- The Washington Times - Friday, April 3, 2009

STRASBOURG, France | The French people adore him, but President Obama’s visit here Friday will bring him face to face with the two European leaders who have been among his fiercest critics on the world stage.

Fresh off his first high-profile international summit in London, Mr. Obama stops next on his world tour in the cradle of Obamamania.

“Everybody loves him here,” said Dominique Goy-Blanquiet, a literature professor at the Universite de Picardie in Paris.

Ms. Goy-Blanquiet and others talked about how the election of the first black American president showed the French a future of racial reconciliation that they have yet to achieve with their significant minority population.

“It is something we’re yearning for but haven’t quite got,” Ms. Goy-Blanquiet said. “We still dream that this kind of agreement could be possible.”

Omar Manga, 39, a freelance documentarian who was born in Cameroon and lives in Switzerland, traveled to this city of 700,000 on France’s eastern border with Germany hoping to see Mr. Obama in the flesh.

“For black people here, Barack is a symbol, a helpful symbol,” Mr. Manga said. “It makes people be a little more self-confident to see that, yes, it is possible. As he said, yes we can. Even if the society situation here is difficult, it brings us strength.”

Mr. Obama will meet with “young and diverse” foreign students at a town hall meeting Friday, sandwiched between meetings with French President Nicolas Sarkozy and German Chancellor Angela Merkel.

Despite past feuding, Mr. Sarkozy and Mrs. Merkel have formed a united front against Mr. Obama in the debate over the world economic crisis.

“They have been very harsh and extremely critical of the U.S.,” said Steven Schrage, a former deputy assistant secretary of state under Colin L. Powell.

The White House has downplayed any disagreement with the Sarkozy-Merkel bloc.

Some observers, Mr. Obama said Thursday, “confused honest and open debate with irreconcilable differences.”

But it was clear in the weeks leading up to the Group of 20 summit that the White House and British Prime Minister Gordon Brown had their eye on increased stimulus spending, drawing loud protests from Mrs. Merkel, who is up for re-election in September.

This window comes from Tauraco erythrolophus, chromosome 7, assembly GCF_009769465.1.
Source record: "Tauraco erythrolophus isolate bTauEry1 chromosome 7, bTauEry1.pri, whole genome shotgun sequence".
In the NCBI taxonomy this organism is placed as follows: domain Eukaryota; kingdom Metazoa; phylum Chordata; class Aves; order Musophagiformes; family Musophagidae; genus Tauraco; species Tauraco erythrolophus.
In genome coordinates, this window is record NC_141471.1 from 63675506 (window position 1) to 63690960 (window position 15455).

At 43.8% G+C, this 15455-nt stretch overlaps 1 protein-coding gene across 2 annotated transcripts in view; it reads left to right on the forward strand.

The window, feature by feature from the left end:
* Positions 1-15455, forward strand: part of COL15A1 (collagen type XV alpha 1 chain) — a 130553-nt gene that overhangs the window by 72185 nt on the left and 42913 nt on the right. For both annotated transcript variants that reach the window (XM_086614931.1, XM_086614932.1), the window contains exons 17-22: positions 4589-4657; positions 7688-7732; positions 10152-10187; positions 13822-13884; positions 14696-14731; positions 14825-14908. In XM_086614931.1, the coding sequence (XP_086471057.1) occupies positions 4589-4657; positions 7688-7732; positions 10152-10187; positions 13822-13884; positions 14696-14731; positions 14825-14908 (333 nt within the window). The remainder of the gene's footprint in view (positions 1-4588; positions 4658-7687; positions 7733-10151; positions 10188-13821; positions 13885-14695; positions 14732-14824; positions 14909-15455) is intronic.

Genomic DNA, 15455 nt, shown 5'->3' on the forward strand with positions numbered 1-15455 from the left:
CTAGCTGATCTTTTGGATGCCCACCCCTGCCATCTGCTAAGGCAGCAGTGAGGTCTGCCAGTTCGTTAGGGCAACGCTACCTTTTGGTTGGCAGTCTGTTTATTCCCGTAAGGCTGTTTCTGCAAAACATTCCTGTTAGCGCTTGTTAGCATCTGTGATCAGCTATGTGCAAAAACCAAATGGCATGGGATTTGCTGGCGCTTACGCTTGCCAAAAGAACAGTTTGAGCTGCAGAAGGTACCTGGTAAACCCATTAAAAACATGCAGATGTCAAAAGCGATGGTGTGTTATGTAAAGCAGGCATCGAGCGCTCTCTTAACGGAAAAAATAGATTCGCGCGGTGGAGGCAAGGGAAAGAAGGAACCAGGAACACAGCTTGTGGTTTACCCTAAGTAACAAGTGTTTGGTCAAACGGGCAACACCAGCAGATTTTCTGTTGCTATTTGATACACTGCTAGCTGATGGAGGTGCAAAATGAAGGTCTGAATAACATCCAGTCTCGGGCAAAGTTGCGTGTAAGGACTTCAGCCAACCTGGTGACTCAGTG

“I will not let anyone tell me that we must spend more money,” she said.

Mr. Sarkozy and Mrs. Merkel were adamant that the Group of 20 had to agree this week to stronger global regulation and possibly even a global regulator.

Mr. Sarkozy in particular took a hard line against Mr. Obama and Mr. Brown, threatening to walk out of the summit in London if concrete agreements were not reached.

No specific steps toward naming a global regulator were taken in London, and Mr. Sarkozy did not storm out. In fact, said he had achieved what he was seeking at the summit, calling the results “beyond what we could have imagined.”

Simon Serfaty, an analyst on U.S.-Europe relations at the Center for Strategic and International Studies, said the behavior of Mr. Sarkozy and Mrs. Merkel was motivated in part by domestic politics.

“The fact of the matter is that it’s widely expected that the next few months will be difficult politically in France,” as the country braces for more strikes and protests, Mr. Serfaty said.

The French media are forecasting difficulties between Mr. Sarkozy and Mr. Obama.

The cover of the left-leaning magazine Le Nouvel Observateur has a picture of the two waving with the question written in French: “Can they get along?”

Writing in Le Monde, commentator Marion Van Renterghem called the relationship between Europeans and the new U.S. president “a one-way love relationship.”

Europeans “are convinced that in a world that is more and more multipolar, the America of Obama needs them,” she wrote.

“The American president is not convinced.”

Mr. Schrage said the leaders will “paper over differences” in the meetings Friday.

“It will be cloaked in generalities and not diving down into areas of strong disagreement,” he said.

Meanwhile, Mr. Manga and others will be hoping just to get a glimpse of Mr. Obama.

“They say on the radio, it is going to be very hard. It would be something special,” he said.

Anne-Laure Buffard in Paris and Christina Bellantoni in Washington contributed to this report.

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